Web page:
We also provide support to the UN’s Independent Investigative Mechanism for Myanmar, which has a mandate to collect, consolidate, preserve, and analyze evidence of the most serious international crimes and violations of international law committed in Burma since 2011.  U.S. support includes providing the mechanism with $2 million of funding to strengthen its ability to conduct open-source investigations and to protect witnesses and victims.

We are not alone in seeking accountability.  On Wednesday, we joined 12 other nations on the UN Security Council in a joint statement calling out the continued, unrelenting violence perpetrated by the military regime.  This statement called on the regime to restore the rights of the Rohingya and served to keep high-level focus on your plight.

Also on Wednesday, the United States expanded its Burma-related sanctions authorities to include any foreign individual or entity operating in the jet fuel sector of Burma’s economy and designated two individuals and three entities under this authority.  This expansion follows U.S. sanctions actions already taken this year that designated Burma’s Ministry of Defense, its two largest regime-controlled banks, the Ministry of Energy, and other individual military-affiliated cronies.  We will continue to use our sanctions authorities to deprive the military regime of the resources that enable it to oppress its people and urge others to take similar accountability measures.

Justice for victims is also crucial.  The United States coordinates with international partners and NGOs to support Rohingya courageously seeking justice in the courts of Argentina for the atrocities committed against them.

We actively work with civil society and members of the Rohingya community to document the atrocities and other abuses committed against them.  We stand ready to support a holistic transitional justice process to address the long history of atrocities once such a process becomes viable to respect the demands of victims and survivors for truth, reparation, justice, and non-recurrence.

Secretary Blinken’s determination in March 2022 that members of Burma’s military committed genocide and crimes against humanity against Rohingya was a historic occasion.  This marked only the eighth time the United States has come to such a critical conclusion.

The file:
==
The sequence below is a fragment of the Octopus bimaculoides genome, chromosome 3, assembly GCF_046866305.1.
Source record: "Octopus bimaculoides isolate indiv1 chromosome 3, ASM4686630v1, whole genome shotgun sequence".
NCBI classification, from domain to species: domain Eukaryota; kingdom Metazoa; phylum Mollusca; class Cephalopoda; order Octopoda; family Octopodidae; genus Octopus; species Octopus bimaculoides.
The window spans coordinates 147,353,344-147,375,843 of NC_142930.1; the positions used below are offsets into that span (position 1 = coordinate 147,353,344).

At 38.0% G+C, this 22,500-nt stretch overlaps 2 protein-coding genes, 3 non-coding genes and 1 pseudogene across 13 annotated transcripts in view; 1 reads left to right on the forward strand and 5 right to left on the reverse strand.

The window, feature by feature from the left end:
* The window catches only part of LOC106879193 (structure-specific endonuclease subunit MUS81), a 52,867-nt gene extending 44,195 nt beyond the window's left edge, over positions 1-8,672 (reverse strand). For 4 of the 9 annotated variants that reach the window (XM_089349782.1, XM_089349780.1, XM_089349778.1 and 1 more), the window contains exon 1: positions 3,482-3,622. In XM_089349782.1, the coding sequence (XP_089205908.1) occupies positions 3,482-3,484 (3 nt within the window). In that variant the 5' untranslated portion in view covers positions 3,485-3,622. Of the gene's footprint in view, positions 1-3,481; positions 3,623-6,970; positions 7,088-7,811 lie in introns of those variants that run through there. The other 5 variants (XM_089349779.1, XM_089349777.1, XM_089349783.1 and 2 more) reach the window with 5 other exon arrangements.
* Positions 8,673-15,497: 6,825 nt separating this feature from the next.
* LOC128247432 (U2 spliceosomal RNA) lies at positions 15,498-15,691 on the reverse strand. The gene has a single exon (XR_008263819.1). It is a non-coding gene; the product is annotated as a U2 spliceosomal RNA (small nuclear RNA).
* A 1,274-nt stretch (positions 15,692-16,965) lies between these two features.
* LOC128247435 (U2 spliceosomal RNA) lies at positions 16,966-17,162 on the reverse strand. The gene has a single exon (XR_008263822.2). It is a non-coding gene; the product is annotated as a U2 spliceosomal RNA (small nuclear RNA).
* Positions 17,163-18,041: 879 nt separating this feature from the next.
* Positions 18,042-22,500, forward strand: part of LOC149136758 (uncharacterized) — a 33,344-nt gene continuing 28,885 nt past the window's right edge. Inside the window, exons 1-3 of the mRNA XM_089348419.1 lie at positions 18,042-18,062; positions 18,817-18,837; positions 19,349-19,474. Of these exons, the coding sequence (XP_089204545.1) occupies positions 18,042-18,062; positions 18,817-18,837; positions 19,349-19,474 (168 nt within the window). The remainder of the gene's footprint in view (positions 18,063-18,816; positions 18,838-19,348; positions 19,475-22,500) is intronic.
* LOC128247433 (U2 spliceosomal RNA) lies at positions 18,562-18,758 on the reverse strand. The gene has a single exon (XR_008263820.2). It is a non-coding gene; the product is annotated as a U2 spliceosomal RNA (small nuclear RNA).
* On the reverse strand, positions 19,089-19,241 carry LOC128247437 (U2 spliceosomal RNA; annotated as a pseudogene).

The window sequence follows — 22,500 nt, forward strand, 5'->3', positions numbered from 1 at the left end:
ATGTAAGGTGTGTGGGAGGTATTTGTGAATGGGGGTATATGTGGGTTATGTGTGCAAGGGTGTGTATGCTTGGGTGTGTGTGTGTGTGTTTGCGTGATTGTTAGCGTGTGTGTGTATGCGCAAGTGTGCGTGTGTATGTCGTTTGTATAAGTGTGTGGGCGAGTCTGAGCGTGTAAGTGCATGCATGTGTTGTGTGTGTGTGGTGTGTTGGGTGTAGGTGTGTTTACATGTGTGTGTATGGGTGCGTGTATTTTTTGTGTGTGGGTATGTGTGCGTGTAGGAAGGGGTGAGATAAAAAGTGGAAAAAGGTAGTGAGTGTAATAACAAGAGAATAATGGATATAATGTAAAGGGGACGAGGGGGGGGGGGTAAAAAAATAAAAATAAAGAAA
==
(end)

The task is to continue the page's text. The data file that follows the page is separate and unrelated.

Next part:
But, acknowledging the genocide was the first step, not the last.  We all must take the next steps together to bring an end to the violence and prevent the recurrence of atrocities.  We must take into account the needs of survivors, including creating the conditions to enable refugees’ safe, voluntary, dignified, and sustainable return.  We must address the military’s continued impunity for human rights abuses.  And, we must support the fight for justice for those who have suffered.  Taking these steps is how we can ensure a peaceful, prosperous, and democratic Burma that respects the human rights of all.

To the Rohingya – please accept my sincere condolences on this heart-breaking anniversary.  I continue to be inspired by your commitment and resilience.  Please know that the United States stands with you.  We will continue to advocate for respect for your human rights and for justice.  And, we will do so working alongside survivors, advocates, and allies like all of you.

Mr. Tun, thank you again for the honor of speaking at this powerful and moving commemoration.

  Population, Refugees, and Migration (U.S. Department of State)

 3 months 1 week ago

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The United States Announces Humanitarian Assistance for the Western Hemisphere Regional Migration Program

Office of the Spokesperson

Today, the United States announced more than $16 million in humanitarian assistance as a contribution to the International Organization for Migration (IOM) for capacity building efforts through the Western Hemisphere Regional Migration Program (WHP).

The WHP is a U.S. government-supported program that has operated since 2011.  The State Department’s Bureau of Population, Refugees, and Migration provides funding as a contribution to IOM to implement the program.

The WHP helps build the capacity of host governments and communities to promote safe, orderly, and humane migration management, in line with the pillars of the Los Angeles Declaration on Migration and Protection.  The WHP provides critical support to partner countries in the region to address unprecedented levels of forced displacement and irregular migration.  The program also helps reduce migrant vulnerabilities, counter the efforts of human traffickers and smugglers, and decrease irregular migration.

  Population, Refugees, and Migration (U.S. Department of State)

 3 months 2 weeks ago